Portrait no.17

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17 of 26 Modern computer technology has been a game changer for people with motor neurone disease. It enables those paralysed by the disease to continue to communicate and control their environment (turning on lights, closing curtains etc) and even to move around by using their eye movements and any other small bodily movement they may have left. Adam Waites is Head of Assessment for Smartbox Assistive Technology, a company that creates assistive technology solutions, helping people with disabilities to do things that everyone else takes for granted. We interviewed Adam in October 2016. “To control a computer with your eyes using “Eye Gaze” technology you have two infrared emitters either side of a computer screen and a camera underneath in the middle. Those infrared emitters create a glint in the surface of the eye. The camera is then able to see where you are “eye pointing” on the screen. So fundamentally your “Eye Gaze” then becomes a glorified mouse and you can control a computer just like using any other cursor. There was a niche in the market when Smartbox first started that no-one was really addressing which was to adapt a computer as a communication aid. Paul Hawes who founded Smartbox couldn’t understand why the assistive technology companies that were out there weren’t using computers. Those guys that made dedicated devices and were the only options ten years ago then missed the boat. We came in and took that market share and were seen as being forward thinking. We use “One size fits one” as our catchphrase when people ask “what’s the best thing?”. Our response often is “well that’s not an easy question to answer because it depends on you”. People’s communication aids are becoming more and more personalised – less generic and more about the user. So we’re seeing lots of interest in voice banking now. People who are losing their voice record and bank it and then have their own voice synthesised. There are also now a couple of teams around the world exploring Eye Gaze driving. There are some safety issues with that, but there has been some success!” . https://www.justgiving.com/fundraising/26miles4mnd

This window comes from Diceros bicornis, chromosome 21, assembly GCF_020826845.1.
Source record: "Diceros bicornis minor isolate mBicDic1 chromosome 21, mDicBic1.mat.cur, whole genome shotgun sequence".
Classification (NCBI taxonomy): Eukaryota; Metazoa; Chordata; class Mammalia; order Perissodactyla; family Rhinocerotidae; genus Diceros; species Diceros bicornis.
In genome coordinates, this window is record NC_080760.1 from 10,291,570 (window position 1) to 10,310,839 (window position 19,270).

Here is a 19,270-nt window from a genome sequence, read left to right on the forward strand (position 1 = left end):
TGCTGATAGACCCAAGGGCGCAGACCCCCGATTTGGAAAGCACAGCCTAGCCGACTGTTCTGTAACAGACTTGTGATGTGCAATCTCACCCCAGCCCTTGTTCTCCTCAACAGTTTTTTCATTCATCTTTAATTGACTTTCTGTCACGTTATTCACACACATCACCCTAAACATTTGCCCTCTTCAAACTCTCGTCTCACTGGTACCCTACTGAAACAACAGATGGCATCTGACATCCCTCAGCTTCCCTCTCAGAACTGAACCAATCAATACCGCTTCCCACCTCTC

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Portrait no.16

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16 of 26. In February 2000 Sarah Ezekiel noticed some weakness in her left arm. Two months later she was given a diagnosis of ALS. Now she can only move her eyes and uses Tobii EyeGaze technology to communicate via her computer. The technology tracks her eye movements and reflects an infrared beam that acts as a cursor onto an adapted PC screen. She also uses it to create EyeGaze artwork that has been exhibited around the world. “I was thirty-four and pregnant with my second child and mentioned my symptoms at an antenatal appointment. When they referred me to a neurologist I was surprised. I thought that my symptoms were related to my pregnancy somehow. I didn’t know what motor neurone disease was. They told me to bring someone with me for my diagnosis. My husband came but he got fed up of waiting and left. So I was alone being told this most terrible news. But I’m glad now because I was able to take in the information undisturbed. I just remember thinking ‘how will I look after my children?’ My marriage collapsed as I became progressively disabled. I couldn't physically care for my children or myself anymore, and I spiralled into deep depression. But I pulled myself up from rock bottom and now see MND as a window of opportunity. I don’t think I would have done much with my life if I didn’t get ill. It hasn’t been easy and I still get low and have difficult times. But I’ve survived a long time and achieved more than I could have expected. I’m enjoying being an artist. I don’t think I would change anything if I could”. . To help support the work of the Motor Neurone Disease Association, please donate here: https://www.justgiving.com/fundraising/26miles4mnd #MND #ALS #running #marathon #Tallinn #motorneuronedisease #Tallinnmarathon

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